What's driving the candidates in 58th state House race
Republican Fredric Bryan "Rick" Lesser and Democrat Bob Morgan have very different reasons for seeking election to the state House's 58th District seat.
Lesser said he was motivated to run by Illinois' population decline. Morgan said he was primarily inspired by President Donald Trump's controversial 2017 travel ban targeting predominantly Muslim nations.
Lesser and Morgan discussed their motivations and other issues Friday during a group interview with the Daily Herald. The election is Nov. 6.
The 58th District includes parts of eastern Lake County and some parts of northeastern Cook County. The seat is open because state Rep. Scott Drury, a Highwood Democrat, isn't seeking re-election.
Lesser, a Lake Bluff lawyer, was appointed as the Republican nominee for the post this summer by GOP leaders. Highland Park resident Cindy Masover won the Republican primary but later withdrew.
Lesser said he's running because he's "seeing Illinois' decline," particularly in population.
Illinois lost more residents than any other state between July 1, 2016, and July 1, 2017, according to the U.S. Census Bureau's estimates. The plunge dropped Illinois to sixth place in population, and it was the only state of the 10 most populous to lose residents.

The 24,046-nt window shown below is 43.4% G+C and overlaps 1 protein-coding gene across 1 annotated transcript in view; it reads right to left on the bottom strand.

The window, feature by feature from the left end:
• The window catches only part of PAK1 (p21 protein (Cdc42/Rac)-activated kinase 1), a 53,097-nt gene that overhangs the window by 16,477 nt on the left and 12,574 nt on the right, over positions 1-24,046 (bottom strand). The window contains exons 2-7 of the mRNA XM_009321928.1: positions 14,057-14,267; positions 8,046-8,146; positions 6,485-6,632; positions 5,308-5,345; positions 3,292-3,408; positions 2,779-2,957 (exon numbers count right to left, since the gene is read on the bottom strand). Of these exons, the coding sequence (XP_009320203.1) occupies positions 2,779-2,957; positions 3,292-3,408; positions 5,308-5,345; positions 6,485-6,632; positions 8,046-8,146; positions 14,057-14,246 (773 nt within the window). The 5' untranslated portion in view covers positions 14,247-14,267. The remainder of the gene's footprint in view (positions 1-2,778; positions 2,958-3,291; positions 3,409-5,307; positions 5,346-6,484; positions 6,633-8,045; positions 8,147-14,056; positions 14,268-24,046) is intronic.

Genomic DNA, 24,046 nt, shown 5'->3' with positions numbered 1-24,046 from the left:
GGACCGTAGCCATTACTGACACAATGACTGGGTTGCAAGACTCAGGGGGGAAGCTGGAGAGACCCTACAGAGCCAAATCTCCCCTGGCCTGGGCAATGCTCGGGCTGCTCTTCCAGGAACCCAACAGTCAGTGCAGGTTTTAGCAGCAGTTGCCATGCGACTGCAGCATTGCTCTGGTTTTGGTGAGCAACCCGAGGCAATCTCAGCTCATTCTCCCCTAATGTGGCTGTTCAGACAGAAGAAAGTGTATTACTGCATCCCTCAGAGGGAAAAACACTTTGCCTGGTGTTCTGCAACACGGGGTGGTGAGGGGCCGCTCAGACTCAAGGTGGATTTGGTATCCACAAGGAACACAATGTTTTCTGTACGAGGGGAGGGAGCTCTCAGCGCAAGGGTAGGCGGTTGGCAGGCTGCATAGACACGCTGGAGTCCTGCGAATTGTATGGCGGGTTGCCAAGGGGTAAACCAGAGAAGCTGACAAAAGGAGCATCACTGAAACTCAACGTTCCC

"We were a magnet for people from all over the country," Lesser said. "And that has changed in the opposite direction."
A former Lake Bluff trustee who unsuccessfully ran for Lake County Board in 2012, Lesser criticized the state for lagging others in job growth and wage growth. He complained about declining property values, too.
Lesser blamed the changes on "bad policy in Springfield," especially unfunded pensions and other debt. He also blasted Illinois abundance of local governmental units, far more than any other state.
Those factors "are causing Illinois to recede and to get smaller rather than to grow and to give my kids, your kids, everybody's family opportunities," Lesser said.
Morgan, a Deerfield lawyer, said he was moved to seek elected office after Trump restricted travel to the U.S. by citizens of seven majority Muslim nations. Morgan said he was among the attorneys who went to O'Hare International Airport to help detained travelers during the ban.
"To me that was an unconscionable action by the government," Morgan said. "I saw the ways in which the state and federal government were not functioning and not supporting the values that I and my community hold, so I decided to jump in to fight for those values."
Morgan also is a strong proponent of public schools and said a lack of support for teachers and public education "(is) an affront to me."
Additionally, Morgan said he favors expanding health insurance coverage, reducing insurance premium costs, enacting gun safety legislation and protecting abortion rights.